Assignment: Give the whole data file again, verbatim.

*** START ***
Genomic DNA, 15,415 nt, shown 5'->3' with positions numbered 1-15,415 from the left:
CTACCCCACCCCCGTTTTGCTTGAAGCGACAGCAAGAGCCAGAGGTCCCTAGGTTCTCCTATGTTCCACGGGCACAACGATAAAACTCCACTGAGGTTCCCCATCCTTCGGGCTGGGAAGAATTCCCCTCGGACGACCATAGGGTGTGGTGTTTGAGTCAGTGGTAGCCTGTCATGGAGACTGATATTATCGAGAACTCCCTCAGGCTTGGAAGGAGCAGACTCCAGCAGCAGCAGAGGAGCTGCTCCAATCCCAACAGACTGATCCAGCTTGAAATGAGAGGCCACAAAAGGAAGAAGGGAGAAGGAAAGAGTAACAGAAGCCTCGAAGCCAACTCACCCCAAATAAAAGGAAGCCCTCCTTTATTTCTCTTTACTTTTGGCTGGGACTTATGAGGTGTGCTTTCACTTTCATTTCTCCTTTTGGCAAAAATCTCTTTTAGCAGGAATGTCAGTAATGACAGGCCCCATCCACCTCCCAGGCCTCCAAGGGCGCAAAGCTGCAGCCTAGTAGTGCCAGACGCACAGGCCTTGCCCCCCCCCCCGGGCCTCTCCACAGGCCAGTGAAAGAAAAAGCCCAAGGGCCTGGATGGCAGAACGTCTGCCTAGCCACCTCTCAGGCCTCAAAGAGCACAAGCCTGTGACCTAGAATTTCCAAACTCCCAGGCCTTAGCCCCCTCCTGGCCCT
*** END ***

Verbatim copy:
Genomic DNA, 15,415 nt, shown 5'->3' with positions numbered 1-15,415 from the left:
CTACCCCACCCCCGTTTTGCTTGAAGCGACAGCAAGAGCCAGAGGTCCCTAGGTTCTCCTATGTTCCACGGGCACAACGATAAAACTCCACTGAGGTTCCCCATCCTTCGGGCTGGGAAGAATTCCCCTCGGACGACCATAGGGTGTGGTGTTTGAGTCAGTGGTAGCCTGTCATGGAGACTGATATTATCGAGAACTCCCTCAGGCTTGGAAGGAGCAGACTCCAGCAGCAGCAGAGGAGCTGCTCCAATCCCAACAGACTGATCCAGCTTGAAATGAGAGGCCACAAAAGGAAGAAGGGAGAAGGAAAGAGTAACAGAAGCCTCGAAGCCAACTCACCCCAAATAAAAGGAAGCCCTCCTTTATTTCTCTTTACTTTTGGCTGGGACTTATGAGGTGTGCTTTCACTTTCATTTCTCCTTTTGGCAAAAATCTCTTTTAGCAGGAATGTCAGTAATGACAGGCCCCATCCACCTCCCAGGCCTCCAAGGGCGCAAAGCTGCAGCCTAGTAGTGCCAGACGCACAGGCCTTGCCCCCCCCCCCGGGCCTCTCCACAGGCCAGTGAAAGAAAAAGCCCAAGGGCCTGGATGGCAGAACGTCTGCCTAGCCACCTCTCAGGCCTCAAAGAGCACAAGCCTGTGACCTAGAATTTCCAAACTCCCAGGCCTTAGCCCCCTCCTGGCCCT